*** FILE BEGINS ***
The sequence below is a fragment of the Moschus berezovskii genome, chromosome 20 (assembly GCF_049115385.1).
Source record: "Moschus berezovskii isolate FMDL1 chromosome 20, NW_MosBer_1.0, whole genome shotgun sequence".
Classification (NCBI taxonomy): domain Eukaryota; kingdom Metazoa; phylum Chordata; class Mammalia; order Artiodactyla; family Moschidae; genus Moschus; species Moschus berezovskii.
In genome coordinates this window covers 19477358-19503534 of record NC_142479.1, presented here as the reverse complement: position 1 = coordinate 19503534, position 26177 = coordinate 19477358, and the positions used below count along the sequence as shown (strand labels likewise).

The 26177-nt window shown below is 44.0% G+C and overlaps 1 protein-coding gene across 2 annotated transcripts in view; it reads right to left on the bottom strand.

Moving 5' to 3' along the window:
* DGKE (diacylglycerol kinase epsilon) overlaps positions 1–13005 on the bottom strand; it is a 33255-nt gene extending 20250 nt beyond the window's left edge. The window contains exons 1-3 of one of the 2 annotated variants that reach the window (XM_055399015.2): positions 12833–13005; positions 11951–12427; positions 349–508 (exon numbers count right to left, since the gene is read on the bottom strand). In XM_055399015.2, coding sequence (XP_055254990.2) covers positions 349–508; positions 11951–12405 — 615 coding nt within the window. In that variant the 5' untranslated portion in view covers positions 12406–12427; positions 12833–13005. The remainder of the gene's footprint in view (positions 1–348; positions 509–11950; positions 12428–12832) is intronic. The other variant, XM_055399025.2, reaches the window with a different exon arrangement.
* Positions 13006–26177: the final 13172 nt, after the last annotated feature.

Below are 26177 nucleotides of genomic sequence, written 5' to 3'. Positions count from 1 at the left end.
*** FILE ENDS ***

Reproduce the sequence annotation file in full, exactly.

The sequence below is a fragment of the Moschus berezovskii genome, chromosome 20 (assembly GCF_049115385.1).
Source record: "Moschus berezovskii isolate FMDL1 chromosome 20, NW_MosBer_1.0, whole genome shotgun sequence".
Classification (NCBI taxonomy): domain Eukaryota; kingdom Metazoa; phylum Chordata; class Mammalia; order Artiodactyla; family Moschidae; genus Moschus; species Moschus berezovskii.
In genome coordinates this window covers 19477358-19503534 of record NC_142479.1, presented here as the reverse complement: position 1 = coordinate 19503534, position 26177 = coordinate 19477358, and the positions used below count along the sequence as shown (strand labels likewise).

The 26177-nt window shown below is 44.0% G+C and overlaps 1 protein-coding gene across 2 annotated transcripts in view; it reads right to left on the bottom strand.

Moving 5' to 3' along the window:
* DGKE (diacylglycerol kinase epsilon) overlaps positions 1–13005 on the bottom strand; it is a 33255-nt gene extending 20250 nt beyond the window's left edge. The window contains exons 1-3 of one of the 2 annotated variants that reach the window (XM_055399015.2): positions 12833–13005; positions 11951–12427; positions 349–508 (exon numbers count right to left, since the gene is read on the bottom strand). In XM_055399015.2, coding sequence (XP_055254990.2) covers positions 349–508; positions 11951–12405 — 615 coding nt within the window. In that variant the 5' untranslated portion in view covers positions 12406–12427; positions 12833–13005. The remainder of the gene's footprint in view (positions 1–348; positions 509–11950; positions 12428–12832) is intronic. The other variant, XM_055399025.2, reaches the window with a different exon arrangement.
* Positions 13006–26177: the final 13172 nt, after the last annotated feature.

Below are 26177 nucleotides of genomic sequence, written 5' to 3'. Positions count from 1 at the left end.